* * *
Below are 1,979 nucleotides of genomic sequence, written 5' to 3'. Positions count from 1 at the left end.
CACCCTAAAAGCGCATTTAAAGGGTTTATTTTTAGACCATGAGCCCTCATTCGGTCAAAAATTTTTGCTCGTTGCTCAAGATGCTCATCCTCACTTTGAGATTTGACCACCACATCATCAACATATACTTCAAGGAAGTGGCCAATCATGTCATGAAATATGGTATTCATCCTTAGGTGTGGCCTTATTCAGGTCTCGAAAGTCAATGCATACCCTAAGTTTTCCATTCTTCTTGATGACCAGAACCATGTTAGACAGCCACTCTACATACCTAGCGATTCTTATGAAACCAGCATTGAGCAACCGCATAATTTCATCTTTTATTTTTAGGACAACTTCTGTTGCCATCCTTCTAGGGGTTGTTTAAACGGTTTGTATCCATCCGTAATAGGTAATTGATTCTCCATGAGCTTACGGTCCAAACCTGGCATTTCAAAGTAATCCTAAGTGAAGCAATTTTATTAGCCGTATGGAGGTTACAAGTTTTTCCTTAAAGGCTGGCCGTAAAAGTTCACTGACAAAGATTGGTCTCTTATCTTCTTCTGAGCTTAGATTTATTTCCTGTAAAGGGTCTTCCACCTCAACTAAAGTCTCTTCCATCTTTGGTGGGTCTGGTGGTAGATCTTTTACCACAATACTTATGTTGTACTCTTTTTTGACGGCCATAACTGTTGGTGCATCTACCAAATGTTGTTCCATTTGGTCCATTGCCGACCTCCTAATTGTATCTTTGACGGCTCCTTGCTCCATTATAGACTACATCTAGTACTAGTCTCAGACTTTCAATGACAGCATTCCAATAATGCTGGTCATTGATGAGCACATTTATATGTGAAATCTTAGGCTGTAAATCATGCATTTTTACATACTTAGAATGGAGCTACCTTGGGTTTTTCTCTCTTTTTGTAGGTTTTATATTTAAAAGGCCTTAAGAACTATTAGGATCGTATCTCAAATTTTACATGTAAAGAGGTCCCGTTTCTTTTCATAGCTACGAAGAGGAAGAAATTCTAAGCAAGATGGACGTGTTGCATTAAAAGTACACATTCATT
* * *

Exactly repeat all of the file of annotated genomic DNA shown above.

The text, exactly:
Below are 1,979 nucleotides of genomic sequence, written 5' to 3'. Positions count from 1 at the left end.
CACCCTAAAAGCGCATTTAAAGGGTTTATTTTTAGACCATGAGCCCTCATTCGGTCAAAAATTTTTGCTCGTTGCTCAAGATGCTCATCCTCACTTTGAGATTTGACCACCACATCATCAACATATACTTCAAGGAAGTGGCCAATCATGTCATGAAATATGGTATTCATCCTTAGGTGTGGCCTTATTCAGGTCTCGAAAGTCAATGCATACCCTAAGTTTTCCATTCTTCTTGATGACCAGAACCATGTTAGACAGCCACTCTACATACCTAGCGATTCTTATGAAACCAGCATTGAGCAACCGCATAATTTCATCTTTTATTTTTAGGACAACTTCTGTTGCCATCCTTCTAGGGGTTGTTTAAACGGTTTGTATCCATCCGTAATAGGTAATTGATTCTCCATGAGCTTACGGTCCAAACCTGGCATTTCAAAGTAATCCTAAGTGAAGCAATTTTATTAGCCGTATGGAGGTTACAAGTTTTTCCTTAAAGGCTGGCCGTAAAAGTTCACTGACAAAGATTGGTCTCTTATCTTCTTCTGAGCTTAGATTTATTTCCTGTAAAGGGTCTTCCACCTCAACTAAAGTCTCTTCCATCTTTGGTGGGTCTGGTGGTAGATCTTTTACCACAATACTTATGTTGTACTCTTTTTTGACGGCCATAACTGTTGGTGCATCTACCAAATGTTGTTCCATTTGGTCCATTGCCGACCTCCTAATTGTATCTTTGACGGCTCCTTGCTCCATTATAGACTACATCTAGTACTAGTCTCAGACTTTCAATGACAGCATTCCAATAATGCTGGTCATTGATGAGCACATTTATATGTGAAATCTTAGGCTGTAAATCATGCATTTTTACATACTTAGAATGGAGCTACCTTGGGTTTTTCTCTCTTTTTGTAGGTTTTATATTTAAAAGGCCTTAAGAACTATTAGGATCGTATCTCAAATTTTACATGTAAAGAGGTCCCGTTTCTTTTCATAGCTACGAAGAGGAAGAAATTCTAAGCAAGATGGACGTGTTGCATTAAAAGTACACATTCATT